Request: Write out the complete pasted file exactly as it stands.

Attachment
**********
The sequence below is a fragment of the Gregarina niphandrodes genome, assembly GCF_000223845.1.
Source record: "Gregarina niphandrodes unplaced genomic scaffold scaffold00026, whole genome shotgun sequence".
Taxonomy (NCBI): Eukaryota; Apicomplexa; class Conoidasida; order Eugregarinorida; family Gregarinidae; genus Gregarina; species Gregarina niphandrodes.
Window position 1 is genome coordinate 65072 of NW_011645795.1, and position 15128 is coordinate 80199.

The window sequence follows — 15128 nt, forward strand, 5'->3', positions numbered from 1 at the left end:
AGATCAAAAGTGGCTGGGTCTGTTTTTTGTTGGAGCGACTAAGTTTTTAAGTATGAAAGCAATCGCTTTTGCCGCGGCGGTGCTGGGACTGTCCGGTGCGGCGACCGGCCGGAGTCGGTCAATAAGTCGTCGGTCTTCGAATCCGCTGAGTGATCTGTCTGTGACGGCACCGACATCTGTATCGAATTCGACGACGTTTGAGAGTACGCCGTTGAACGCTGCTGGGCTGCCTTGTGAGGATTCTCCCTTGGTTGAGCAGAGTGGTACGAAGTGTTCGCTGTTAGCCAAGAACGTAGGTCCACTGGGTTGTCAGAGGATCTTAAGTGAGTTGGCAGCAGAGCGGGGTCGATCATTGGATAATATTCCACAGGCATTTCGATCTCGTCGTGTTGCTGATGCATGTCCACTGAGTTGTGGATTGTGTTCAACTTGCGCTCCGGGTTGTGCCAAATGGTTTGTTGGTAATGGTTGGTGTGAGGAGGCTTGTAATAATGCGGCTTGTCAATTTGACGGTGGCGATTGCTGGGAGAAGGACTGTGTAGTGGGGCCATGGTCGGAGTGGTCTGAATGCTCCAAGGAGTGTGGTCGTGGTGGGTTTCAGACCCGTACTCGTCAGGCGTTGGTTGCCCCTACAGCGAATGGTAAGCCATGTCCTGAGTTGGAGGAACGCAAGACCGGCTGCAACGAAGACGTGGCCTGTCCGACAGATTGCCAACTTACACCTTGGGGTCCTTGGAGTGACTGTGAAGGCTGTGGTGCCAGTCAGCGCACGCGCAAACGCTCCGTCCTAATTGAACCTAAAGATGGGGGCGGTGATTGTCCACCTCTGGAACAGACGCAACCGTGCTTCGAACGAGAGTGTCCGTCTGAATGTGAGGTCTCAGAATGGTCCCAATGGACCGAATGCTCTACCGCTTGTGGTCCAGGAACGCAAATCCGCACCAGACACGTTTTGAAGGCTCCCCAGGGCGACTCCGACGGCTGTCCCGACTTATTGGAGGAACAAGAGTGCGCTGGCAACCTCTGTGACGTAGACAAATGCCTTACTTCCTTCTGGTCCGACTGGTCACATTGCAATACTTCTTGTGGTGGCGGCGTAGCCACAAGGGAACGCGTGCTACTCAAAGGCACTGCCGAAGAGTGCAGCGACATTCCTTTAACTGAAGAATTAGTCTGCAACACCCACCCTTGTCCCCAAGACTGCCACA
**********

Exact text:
The sequence below is a fragment of the Gregarina niphandrodes genome, assembly GCF_000223845.1.
Source record: "Gregarina niphandrodes unplaced genomic scaffold scaffold00026, whole genome shotgun sequence".
Taxonomy (NCBI): Eukaryota; Apicomplexa; class Conoidasida; order Eugregarinorida; family Gregarinidae; genus Gregarina; species Gregarina niphandrodes.
Window position 1 is genome coordinate 65072 of NW_011645795.1, and position 15128 is coordinate 80199.

The window sequence follows — 15128 nt, forward strand, 5'->3', positions numbered from 1 at the left end:
AGATCAAAAGTGGCTGGGTCTGTTTTTTGTTGGAGCGACTAAGTTTTTAAGTATGAAAGCAATCGCTTTTGCCGCGGCGGTGCTGGGACTGTCCGGTGCGGCGACCGGCCGGAGTCGGTCAATAAGTCGTCGGTCTTCGAATCCGCTGAGTGATCTGTCTGTGACGGCACCGACATCTGTATCGAATTCGACGACGTTTGAGAGTACGCCGTTGAACGCTGCTGGGCTGCCTTGTGAGGATTCTCCCTTGGTTGAGCAGAGTGGTACGAAGTGTTCGCTGTTAGCCAAGAACGTAGGTCCACTGGGTTGTCAGAGGATCTTAAGTGAGTTGGCAGCAGAGCGGGGTCGATCATTGGATAATATTCCACAGGCATTTCGATCTCGTCGTGTTGCTGATGCATGTCCACTGAGTTGTGGATTGTGTTCAACTTGCGCTCCGGGTTGTGCCAAATGGTTTGTTGGTAATGGTTGGTGTGAGGAGGCTTGTAATAATGCGGCTTGTCAATTTGACGGTGGCGATTGCTGGGAGAAGGACTGTGTAGTGGGGCCATGGTCGGAGTGGTCTGAATGCTCCAAGGAGTGTGGTCGTGGTGGGTTTCAGACCCGTACTCGTCAGGCGTTGGTTGCCCCTACAGCGAATGGTAAGCCATGTCCTGAGTTGGAGGAACGCAAGACCGGCTGCAACGAAGACGTGGCCTGTCCGACAGATTGCCAACTTACACCTTGGGGTCCTTGGAGTGACTGTGAAGGCTGTGGTGCCAGTCAGCGCACGCGCAAACGCTCCGTCCTAATTGAACCTAAAGATGGGGGCGGTGATTGTCCACCTCTGGAACAGACGCAACCGTGCTTCGAACGAGAGTGTCCGTCTGAATGTGAGGTCTCAGAATGGTCCCAATGGACCGAATGCTCTACCGCTTGTGGTCCAGGAACGCAAATCCGCACCAGACACGTTTTGAAGGCTCCCCAGGGCGACTCCGACGGCTGTCCCGACTTATTGGAGGAACAAGAGTGCGCTGGCAACCTCTGTGACGTAGACAAATGCCTTACTTCCTTCTGGTCCGACTGGTCACATTGCAATACTTCTTGTGGTGGCGGCGTAGCCACAAGGGAACGCGTGCTACTCAAAGGCACTGCCGAAGAGTGCAGCGACATTCCTTTAACTGAAGAATTAGTCTGCAACACCCACCCTTGTCCCCAAGACTGCCACA